These recent incidents point to a sharp escalation of the conflict. And unless stopped, Yemen faces the prospect of a downward spiral into complete chaos. With the example of Syria in front of us, the implications of this should be clear. The strengthening of extremist groups like Al Qaida in the Arabian Peninsula (AQAP) and Daesh (the self-proclaimed Islamic State of Iraq and the Levant) feeding off a dislliusioned generation of Yemeni youth, a severe humanitarian crisis along with increased refugee flows further impacting the fragility of the wider Middle East and beyond, and the further decay of state institutions as power is dispersed between militia and non-state actors are likely to make Yemen ungovernable. The parallels to Syria are evident.
To prevent such a scenario, there have been growing calls for Saudi Arabia to cease its military actions in Yemen and for the US to withdraw its support for the Saudi-led coalition. But, as in any war situation, the circumstances are more complicated. For one, Saudi Arabia has national interest issues at stake including its territorial integrity being constantly threatened by missile strikes and across-the-border incursions. Will such strikes stop if the kingdom is forced to withdraw? Second, the fact remains that the Houthi rebels overthrew a legitimate government, an action that the international community condemned in UN Security Resolution 2216. Third, while Saudi Arabia has been criticised, there is no suggestion as to what the alternative for Yemen is. With their militias, Al Houthis are in the process of creating a ‘state within a state’ and have, as the conflict progressed, increased their links to Iran. The missiles recently used by Al Houthis, it is alleged, originated in Iran. Their use does not only threaten Saudi security but international shipping though the Bab Al Mandab as well.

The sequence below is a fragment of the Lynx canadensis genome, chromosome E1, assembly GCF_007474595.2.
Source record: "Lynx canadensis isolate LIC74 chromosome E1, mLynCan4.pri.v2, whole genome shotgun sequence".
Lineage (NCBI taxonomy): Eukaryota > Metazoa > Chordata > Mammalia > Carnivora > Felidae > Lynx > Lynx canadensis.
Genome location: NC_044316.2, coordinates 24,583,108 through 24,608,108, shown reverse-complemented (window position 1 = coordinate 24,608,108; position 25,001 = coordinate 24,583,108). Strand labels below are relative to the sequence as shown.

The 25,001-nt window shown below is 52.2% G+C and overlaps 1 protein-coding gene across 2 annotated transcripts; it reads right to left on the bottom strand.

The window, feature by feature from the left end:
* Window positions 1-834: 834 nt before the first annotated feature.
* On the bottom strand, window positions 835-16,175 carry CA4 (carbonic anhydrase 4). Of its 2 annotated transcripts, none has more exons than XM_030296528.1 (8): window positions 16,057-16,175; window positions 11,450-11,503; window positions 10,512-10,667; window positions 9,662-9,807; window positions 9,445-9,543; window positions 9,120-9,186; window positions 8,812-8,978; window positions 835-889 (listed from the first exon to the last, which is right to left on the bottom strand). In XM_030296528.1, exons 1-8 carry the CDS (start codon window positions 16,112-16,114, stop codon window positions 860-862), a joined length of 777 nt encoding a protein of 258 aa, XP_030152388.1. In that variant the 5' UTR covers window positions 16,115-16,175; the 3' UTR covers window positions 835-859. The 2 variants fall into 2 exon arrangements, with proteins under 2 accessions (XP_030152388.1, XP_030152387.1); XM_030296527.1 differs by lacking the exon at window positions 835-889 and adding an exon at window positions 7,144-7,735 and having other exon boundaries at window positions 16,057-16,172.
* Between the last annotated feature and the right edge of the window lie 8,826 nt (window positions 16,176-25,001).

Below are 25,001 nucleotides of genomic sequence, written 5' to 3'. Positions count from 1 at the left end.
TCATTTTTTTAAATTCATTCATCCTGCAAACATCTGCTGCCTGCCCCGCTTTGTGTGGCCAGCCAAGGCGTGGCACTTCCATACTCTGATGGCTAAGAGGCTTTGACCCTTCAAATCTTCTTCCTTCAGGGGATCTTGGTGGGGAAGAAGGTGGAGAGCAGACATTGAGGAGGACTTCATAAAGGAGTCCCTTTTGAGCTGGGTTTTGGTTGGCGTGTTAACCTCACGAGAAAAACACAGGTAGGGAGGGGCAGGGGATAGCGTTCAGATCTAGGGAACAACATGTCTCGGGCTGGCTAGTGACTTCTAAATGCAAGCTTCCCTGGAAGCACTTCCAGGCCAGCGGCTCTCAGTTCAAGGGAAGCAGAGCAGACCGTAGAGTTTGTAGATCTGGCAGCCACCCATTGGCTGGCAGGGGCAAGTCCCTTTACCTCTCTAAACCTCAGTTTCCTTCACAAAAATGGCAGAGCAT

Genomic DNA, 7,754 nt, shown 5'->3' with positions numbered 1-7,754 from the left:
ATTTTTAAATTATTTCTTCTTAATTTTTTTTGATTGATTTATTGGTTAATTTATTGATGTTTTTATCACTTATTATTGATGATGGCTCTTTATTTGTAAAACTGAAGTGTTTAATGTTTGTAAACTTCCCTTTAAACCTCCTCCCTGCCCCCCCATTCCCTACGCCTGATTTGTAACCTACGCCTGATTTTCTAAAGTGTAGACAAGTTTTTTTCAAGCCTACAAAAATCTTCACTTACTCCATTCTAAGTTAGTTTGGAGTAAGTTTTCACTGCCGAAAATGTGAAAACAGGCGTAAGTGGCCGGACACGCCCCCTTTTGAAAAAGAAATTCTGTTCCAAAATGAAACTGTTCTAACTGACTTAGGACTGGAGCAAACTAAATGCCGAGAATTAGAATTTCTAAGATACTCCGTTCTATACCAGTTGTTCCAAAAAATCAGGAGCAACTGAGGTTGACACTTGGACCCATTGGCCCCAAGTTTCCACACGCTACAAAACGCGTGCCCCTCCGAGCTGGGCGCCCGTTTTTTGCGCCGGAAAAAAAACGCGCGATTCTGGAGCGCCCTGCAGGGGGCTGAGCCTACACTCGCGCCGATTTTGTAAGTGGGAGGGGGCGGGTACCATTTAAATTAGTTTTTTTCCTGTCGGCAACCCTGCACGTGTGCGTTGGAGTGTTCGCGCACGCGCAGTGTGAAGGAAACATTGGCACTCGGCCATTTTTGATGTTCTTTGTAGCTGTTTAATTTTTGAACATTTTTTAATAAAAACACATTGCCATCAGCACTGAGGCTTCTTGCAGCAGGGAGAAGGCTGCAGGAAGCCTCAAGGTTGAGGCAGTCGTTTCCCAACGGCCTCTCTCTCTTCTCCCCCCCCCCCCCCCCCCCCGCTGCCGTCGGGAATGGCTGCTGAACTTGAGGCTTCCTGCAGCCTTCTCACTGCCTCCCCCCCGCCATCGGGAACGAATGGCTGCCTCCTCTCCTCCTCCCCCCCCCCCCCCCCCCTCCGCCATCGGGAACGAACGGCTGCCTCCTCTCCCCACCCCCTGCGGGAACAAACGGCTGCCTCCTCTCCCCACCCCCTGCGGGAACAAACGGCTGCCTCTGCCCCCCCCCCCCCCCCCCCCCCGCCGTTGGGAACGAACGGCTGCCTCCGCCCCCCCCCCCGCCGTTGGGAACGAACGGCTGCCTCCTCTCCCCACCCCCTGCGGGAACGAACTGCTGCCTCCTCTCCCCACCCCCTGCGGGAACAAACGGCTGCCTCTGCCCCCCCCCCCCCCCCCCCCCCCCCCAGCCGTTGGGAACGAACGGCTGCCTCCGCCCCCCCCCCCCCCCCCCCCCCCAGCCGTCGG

The question therefore is if Saudi Arabia withdraws, what are the guarantees that Yemen will regain political stability, or that extremist groups will cease their activities against what they perceive as a ‘Shiite’ government, or border incursions against the kingdom will stop. All this seems highly unlikely. The more probable outcome instead is a trajectory along the lines of Syria, including increased external involvement by Iran and, possibly, Russia.
Under such circumstances, the only plausible alternative is that the US increases its involvement in the Yemen conflict with the clear stated objective of bringing about a political solution. Unlike Syria, a political process for Yemen has already been outlined in UN Security Council Resolution (UNSCR) 2216 including a national unity government which includes Al Houthis.